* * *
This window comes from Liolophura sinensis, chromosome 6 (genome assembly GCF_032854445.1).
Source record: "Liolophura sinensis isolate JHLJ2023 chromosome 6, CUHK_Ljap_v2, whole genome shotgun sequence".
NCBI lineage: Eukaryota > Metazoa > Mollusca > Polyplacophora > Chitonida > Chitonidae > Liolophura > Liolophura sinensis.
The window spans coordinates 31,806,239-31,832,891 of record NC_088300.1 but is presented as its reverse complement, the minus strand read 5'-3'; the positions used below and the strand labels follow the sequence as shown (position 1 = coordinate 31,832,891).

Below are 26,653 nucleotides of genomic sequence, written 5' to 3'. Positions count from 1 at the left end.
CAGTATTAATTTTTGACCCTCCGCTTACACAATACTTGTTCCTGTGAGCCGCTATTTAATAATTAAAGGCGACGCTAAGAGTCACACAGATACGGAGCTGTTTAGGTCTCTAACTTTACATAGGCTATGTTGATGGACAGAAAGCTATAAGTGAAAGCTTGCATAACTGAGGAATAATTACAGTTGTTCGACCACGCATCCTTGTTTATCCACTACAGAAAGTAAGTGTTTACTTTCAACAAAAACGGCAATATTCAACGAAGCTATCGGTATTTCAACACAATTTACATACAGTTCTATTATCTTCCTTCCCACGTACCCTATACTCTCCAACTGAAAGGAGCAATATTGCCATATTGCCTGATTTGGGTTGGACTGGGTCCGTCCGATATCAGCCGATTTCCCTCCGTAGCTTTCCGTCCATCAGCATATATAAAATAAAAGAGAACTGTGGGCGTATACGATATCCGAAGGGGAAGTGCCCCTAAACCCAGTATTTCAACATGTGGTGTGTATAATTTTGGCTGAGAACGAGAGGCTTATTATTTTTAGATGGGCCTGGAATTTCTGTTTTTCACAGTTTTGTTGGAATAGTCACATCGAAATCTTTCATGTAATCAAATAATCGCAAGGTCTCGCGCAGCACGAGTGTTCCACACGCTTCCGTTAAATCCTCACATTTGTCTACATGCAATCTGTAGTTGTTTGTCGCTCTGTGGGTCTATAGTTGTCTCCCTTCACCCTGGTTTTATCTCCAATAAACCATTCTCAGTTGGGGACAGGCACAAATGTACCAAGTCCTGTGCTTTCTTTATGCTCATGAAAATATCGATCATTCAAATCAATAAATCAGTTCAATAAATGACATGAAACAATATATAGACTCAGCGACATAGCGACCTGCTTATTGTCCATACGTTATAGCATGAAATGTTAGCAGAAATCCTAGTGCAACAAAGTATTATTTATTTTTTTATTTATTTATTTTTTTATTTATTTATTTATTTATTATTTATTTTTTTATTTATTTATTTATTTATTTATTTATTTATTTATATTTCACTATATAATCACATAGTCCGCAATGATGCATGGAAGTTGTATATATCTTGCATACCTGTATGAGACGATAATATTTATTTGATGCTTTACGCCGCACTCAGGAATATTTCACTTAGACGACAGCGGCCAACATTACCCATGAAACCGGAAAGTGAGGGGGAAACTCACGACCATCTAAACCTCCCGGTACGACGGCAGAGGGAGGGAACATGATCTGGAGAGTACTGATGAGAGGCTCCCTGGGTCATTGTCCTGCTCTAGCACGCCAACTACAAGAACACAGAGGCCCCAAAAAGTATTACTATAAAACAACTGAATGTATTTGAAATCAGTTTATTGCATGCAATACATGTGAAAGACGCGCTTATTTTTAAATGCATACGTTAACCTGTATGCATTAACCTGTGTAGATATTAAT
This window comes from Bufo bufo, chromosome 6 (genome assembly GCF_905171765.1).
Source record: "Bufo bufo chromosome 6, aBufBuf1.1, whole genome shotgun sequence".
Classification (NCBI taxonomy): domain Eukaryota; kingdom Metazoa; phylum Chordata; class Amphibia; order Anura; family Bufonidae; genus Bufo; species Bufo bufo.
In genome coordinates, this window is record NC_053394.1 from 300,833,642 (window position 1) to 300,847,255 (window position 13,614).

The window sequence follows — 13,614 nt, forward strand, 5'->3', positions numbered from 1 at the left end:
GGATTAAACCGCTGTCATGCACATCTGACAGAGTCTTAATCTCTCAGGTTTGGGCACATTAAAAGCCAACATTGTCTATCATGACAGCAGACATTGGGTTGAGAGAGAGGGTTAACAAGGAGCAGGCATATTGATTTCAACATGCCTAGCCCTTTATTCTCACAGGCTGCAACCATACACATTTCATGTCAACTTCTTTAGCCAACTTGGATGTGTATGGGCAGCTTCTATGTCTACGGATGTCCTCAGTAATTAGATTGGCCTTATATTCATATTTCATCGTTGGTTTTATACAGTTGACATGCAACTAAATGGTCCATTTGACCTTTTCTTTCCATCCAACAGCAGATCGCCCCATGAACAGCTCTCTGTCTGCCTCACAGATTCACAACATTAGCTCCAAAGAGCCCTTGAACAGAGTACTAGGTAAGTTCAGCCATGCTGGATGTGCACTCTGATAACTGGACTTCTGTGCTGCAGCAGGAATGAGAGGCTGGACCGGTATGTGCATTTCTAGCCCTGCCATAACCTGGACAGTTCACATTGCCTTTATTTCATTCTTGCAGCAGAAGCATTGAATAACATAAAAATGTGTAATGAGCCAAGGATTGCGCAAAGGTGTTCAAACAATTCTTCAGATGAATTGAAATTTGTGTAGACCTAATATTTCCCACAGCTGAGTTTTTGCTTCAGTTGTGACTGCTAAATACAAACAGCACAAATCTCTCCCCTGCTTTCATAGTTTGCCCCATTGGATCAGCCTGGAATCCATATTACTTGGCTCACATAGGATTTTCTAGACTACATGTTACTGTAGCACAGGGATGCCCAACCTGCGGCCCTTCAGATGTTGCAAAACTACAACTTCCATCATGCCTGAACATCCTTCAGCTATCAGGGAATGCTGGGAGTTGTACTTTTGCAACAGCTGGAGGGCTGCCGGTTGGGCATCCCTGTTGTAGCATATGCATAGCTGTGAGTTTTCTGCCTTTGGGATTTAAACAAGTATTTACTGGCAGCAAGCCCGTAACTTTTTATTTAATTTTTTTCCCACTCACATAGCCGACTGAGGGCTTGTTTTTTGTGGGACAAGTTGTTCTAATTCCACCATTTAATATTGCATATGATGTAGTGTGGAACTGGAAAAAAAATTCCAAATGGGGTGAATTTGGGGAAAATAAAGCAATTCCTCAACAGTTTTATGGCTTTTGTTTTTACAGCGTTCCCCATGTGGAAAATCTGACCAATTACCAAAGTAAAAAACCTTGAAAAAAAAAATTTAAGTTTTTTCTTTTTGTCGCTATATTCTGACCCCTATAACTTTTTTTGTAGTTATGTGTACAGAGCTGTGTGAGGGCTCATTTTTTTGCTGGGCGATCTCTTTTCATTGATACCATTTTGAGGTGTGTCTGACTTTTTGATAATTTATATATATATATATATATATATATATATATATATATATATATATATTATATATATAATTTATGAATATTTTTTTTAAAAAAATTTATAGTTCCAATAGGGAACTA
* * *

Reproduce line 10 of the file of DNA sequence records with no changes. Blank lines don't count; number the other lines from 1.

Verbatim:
In genome coordinates, this window is record NC_053394.1 from 300,833,642 (window position 1) to 300,847,255 (window position 13,614).